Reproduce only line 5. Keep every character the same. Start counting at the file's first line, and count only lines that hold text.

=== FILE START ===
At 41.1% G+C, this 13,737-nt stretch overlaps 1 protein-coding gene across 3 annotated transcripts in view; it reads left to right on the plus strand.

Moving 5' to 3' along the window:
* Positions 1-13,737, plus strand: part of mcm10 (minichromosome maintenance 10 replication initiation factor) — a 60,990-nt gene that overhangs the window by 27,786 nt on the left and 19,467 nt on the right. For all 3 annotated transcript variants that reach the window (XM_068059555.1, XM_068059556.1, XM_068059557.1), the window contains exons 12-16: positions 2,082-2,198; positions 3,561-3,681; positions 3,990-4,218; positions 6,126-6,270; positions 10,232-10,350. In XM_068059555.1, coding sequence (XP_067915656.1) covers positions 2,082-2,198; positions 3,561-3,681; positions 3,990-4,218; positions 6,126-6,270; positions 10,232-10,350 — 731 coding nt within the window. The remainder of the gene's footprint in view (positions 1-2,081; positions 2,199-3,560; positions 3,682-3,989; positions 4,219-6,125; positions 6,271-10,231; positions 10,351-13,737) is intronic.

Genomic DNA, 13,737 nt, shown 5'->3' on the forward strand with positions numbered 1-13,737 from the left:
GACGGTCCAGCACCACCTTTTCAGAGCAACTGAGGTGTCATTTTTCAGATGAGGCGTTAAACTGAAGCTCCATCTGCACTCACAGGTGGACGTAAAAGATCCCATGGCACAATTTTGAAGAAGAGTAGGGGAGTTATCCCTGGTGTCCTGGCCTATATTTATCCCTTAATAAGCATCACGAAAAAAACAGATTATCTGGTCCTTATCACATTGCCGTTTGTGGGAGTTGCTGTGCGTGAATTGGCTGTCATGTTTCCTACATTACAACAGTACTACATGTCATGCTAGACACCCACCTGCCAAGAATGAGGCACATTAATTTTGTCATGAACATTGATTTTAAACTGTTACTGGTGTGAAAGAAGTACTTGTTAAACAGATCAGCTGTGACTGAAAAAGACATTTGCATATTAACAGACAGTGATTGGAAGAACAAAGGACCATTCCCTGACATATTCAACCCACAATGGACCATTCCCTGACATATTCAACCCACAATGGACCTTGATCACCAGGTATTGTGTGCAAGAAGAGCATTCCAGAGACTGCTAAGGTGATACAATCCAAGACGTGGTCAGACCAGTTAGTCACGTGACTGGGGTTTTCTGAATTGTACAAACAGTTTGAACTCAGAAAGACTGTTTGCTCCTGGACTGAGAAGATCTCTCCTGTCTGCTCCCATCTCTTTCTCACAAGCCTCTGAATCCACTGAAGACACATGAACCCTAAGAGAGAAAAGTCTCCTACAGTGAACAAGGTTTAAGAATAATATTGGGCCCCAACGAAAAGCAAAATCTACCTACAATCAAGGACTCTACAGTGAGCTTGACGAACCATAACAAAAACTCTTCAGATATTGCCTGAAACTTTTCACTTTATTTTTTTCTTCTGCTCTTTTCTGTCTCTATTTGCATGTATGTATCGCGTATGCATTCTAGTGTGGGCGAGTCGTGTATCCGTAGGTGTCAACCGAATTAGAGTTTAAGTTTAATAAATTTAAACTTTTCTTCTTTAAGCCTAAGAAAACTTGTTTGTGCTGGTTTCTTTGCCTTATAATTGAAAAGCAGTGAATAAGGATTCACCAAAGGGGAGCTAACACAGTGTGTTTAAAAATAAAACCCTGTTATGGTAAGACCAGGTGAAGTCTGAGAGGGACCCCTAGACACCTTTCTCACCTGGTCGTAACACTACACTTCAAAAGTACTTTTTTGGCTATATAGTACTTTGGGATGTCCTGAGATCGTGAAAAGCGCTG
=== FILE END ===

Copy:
GACGGTCCAGCACCACCTTTTCAGAGCAACTGAGGTGTCATTTTTCAGATGAGGCGTTAAACTGAAGCTCCATCTGCACTCACAGGTGGACGTAAAAGATCCCATGGCACAATTTTGAAGAAGAGTAGGGGAGTTATCCCTGGTGTCCTGGCCTATATTTATCCCTTAATAAGCATCACGAAAAAAACAGATTATCTGGTCCTTATCACATTGCCGTTTGTGGGAGTTGCTGTGCGTGAATTGGCTGTCATGTTTCCTACATTACAACAGTACTACATGTCATGCTAGACACCCACCTGCCAAGAATGAGGCACATTAATTTTGTCATGAACATTGATTTTAAACTGTTACTGGTGTGAAAGAAGTACTTGTTAAACAGATCAGCTGTGACTGAAAAAGACATTTGCATATTAACAGACAGTGATTGGAAGAACAAAGGACCATTCCCTGACATATTCAACCCACAATGGACCATTCCCTGACATATTCAACCCACAATGGACCTTGATCACCAGGTATTGTGTGCAAGAAGAGCATTCCAGAGACTGCTAAGGTGATACAATCCAAGACGTGGTCAGACCAGTTAGTCACGTGACTGGGGTTTTCTGAATTGTACAAACAGTTTGAACTCAGAAAGACTGTTTGCTCCTGGACTGAGAAGATCTCTCCTGTCTGCTCCCATCTCTTTCTCACAAGCCTCTGAATCCACTGAAGACACATGAACCCTAAGAGAGAAAAGTCTCCTACAGTGAACAAGGTTTAAGAATAATATTGGGCCCCAACGAAAAGCAAAATCTACCTACAATCAAGGACTCTACAGTGAGCTTGACGAACCATAACAAAAACTCTTCAGATATTGCCTGAAACTTTTCACTTTATTTTTTTCTTCTGCTCTTTTCTGTCTCTATTTGCATGTATGTATCGCGTATGCATTCTAGTGTGGGCGAGTCGTGTATCCGTAGGTGTCAACCGAATTAGAGTTTAAGTTTAATAAATTTAAACTTTTCTTCTTTAAGCCTAAGAAAACTTGTTTGTGCTGGTTTCTTTGCCTTATAATTGAAAAGCAGTGAATAAGGATTCACCAAAGGGGAGCTAACACAGTGTGTTTAAAAATAAAACCCTGTTATGGTAAGACCAGGTGAAGTCTGAGAGGGACCCCTAGACACCTTTCTCACCTGGTCGTAACACTACACTTCAAAAGTACTTTTTTGGCTATATAGTACTTTGGGATGTCCTGAGATCGTGAAAAGCGCTG